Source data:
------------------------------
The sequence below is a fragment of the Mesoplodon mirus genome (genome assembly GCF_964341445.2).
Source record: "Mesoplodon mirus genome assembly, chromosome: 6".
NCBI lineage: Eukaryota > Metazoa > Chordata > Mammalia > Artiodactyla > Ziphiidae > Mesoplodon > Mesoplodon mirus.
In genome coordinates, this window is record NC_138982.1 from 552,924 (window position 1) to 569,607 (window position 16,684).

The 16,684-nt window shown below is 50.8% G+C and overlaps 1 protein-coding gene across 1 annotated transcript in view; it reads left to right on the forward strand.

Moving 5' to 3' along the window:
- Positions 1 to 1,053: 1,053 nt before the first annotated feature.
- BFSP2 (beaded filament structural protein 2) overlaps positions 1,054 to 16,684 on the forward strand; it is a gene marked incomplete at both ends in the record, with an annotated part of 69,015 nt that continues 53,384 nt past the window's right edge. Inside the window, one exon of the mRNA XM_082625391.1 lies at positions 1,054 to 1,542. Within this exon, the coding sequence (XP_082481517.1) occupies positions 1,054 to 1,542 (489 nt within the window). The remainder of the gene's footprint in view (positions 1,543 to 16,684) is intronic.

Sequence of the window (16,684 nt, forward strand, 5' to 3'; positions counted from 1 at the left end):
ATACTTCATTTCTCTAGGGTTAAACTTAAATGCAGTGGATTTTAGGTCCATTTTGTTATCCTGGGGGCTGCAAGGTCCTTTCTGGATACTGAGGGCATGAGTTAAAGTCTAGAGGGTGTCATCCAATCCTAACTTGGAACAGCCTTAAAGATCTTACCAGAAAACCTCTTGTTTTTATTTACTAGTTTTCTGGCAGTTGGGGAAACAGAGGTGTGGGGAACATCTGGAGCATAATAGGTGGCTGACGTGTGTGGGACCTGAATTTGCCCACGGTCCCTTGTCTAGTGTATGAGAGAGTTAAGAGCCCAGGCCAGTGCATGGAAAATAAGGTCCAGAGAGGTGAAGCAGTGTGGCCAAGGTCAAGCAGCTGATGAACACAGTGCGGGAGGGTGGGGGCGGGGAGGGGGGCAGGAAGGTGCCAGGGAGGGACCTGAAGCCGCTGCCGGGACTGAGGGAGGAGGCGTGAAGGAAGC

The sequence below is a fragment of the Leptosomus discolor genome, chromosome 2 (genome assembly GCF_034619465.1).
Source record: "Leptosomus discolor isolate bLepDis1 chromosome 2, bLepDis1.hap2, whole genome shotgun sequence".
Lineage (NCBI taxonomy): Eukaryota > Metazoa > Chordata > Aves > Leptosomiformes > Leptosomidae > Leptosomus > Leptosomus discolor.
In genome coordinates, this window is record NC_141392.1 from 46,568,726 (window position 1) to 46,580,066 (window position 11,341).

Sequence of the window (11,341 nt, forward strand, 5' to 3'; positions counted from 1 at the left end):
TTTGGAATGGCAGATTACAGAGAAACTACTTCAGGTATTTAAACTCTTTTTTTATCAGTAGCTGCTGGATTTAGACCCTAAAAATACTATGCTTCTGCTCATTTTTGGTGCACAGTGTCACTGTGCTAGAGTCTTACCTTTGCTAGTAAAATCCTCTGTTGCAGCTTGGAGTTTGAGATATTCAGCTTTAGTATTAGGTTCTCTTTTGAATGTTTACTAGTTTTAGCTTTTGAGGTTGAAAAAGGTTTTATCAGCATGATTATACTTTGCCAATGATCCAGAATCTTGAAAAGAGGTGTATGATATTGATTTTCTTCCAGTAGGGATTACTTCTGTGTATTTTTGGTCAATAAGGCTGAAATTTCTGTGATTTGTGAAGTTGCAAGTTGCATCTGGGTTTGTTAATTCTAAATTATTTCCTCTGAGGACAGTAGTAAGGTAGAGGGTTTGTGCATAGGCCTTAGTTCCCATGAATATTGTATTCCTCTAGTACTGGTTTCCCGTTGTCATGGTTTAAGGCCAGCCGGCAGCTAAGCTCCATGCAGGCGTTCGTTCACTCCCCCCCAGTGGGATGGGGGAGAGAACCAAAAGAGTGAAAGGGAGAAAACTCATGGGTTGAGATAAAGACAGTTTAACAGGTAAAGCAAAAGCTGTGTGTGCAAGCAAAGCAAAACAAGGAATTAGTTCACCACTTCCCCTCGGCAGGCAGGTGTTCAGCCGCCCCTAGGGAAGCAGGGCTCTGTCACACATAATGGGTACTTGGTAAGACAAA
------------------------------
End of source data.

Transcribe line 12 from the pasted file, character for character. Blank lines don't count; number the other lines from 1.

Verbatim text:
Source record: "Leptosomus discolor isolate bLepDis1 chromosome 2, bLepDis1.hap2, whole genome shotgun sequence".